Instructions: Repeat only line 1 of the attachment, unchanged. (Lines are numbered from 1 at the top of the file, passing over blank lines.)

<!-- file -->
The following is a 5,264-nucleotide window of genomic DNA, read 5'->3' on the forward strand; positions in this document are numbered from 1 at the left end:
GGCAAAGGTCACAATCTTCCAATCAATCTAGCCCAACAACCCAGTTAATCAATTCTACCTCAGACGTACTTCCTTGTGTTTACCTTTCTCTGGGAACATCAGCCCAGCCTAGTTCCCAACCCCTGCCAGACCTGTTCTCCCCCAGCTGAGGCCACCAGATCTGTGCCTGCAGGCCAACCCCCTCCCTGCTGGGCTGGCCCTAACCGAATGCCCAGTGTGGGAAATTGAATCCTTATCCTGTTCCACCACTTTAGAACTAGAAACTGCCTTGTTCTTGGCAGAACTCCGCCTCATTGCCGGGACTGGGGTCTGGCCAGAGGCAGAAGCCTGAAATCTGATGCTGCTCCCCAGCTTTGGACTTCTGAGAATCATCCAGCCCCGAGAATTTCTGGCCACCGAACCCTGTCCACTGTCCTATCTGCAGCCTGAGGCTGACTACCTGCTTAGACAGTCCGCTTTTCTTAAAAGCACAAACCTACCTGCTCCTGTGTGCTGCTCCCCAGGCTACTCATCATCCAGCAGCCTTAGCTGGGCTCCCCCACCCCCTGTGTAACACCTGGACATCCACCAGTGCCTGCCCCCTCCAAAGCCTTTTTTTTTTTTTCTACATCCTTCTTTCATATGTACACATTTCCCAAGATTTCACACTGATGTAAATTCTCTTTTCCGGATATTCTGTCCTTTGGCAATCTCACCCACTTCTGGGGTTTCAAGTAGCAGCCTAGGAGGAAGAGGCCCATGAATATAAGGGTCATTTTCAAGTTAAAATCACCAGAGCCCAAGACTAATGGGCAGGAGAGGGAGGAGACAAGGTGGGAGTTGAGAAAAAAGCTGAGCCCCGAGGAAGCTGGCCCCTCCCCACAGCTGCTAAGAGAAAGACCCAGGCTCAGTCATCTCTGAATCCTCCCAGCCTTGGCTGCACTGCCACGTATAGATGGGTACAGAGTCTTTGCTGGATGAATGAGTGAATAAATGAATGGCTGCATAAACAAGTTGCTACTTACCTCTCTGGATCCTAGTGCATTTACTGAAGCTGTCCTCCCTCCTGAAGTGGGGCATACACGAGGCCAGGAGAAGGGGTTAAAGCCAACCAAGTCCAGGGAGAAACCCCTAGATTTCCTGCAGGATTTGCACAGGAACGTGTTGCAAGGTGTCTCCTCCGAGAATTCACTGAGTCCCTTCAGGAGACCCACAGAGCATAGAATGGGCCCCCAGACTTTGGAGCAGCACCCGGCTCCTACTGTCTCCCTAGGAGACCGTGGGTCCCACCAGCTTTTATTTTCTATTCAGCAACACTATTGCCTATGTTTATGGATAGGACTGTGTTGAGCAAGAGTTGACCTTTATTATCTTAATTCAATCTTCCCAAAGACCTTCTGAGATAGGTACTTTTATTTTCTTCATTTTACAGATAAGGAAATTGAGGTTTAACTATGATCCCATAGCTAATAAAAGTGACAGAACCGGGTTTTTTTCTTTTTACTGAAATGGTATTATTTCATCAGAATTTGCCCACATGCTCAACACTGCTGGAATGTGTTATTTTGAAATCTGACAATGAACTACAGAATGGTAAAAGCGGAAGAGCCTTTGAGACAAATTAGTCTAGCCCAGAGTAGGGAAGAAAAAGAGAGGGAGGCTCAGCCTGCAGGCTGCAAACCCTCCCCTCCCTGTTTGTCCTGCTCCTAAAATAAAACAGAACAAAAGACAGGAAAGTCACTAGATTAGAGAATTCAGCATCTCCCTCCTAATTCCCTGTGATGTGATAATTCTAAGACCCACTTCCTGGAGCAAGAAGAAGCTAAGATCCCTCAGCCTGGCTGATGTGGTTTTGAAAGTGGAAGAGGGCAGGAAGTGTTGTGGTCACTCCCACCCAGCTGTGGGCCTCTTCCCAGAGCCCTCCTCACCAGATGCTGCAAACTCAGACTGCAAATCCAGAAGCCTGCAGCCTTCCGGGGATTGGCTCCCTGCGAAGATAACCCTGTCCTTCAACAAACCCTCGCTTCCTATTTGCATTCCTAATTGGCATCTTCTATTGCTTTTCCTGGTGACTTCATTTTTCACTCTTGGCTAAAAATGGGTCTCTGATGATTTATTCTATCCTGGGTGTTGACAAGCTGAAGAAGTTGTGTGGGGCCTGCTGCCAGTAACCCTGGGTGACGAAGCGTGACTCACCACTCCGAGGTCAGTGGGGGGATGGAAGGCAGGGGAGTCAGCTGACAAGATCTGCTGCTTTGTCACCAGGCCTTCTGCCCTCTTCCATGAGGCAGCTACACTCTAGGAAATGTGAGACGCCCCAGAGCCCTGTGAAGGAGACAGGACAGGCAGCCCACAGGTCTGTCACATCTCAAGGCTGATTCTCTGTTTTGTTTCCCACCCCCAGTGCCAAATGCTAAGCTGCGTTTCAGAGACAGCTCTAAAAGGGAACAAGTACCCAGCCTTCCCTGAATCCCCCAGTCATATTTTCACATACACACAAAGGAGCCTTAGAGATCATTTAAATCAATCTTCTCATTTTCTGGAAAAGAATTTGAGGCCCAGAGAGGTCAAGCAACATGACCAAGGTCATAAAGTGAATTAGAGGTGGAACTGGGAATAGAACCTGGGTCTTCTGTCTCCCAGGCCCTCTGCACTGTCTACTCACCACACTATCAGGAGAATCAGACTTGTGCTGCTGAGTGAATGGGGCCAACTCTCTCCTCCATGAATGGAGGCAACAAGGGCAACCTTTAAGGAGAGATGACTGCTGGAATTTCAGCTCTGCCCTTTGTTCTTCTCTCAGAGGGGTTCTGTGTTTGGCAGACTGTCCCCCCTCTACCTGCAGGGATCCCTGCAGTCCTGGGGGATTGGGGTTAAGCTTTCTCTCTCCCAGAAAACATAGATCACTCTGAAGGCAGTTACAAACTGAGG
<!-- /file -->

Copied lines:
The following is a 5,264-nucleotide window of genomic DNA, read 5'->3' on the forward strand; positions in this document are numbered from 1 at the left end: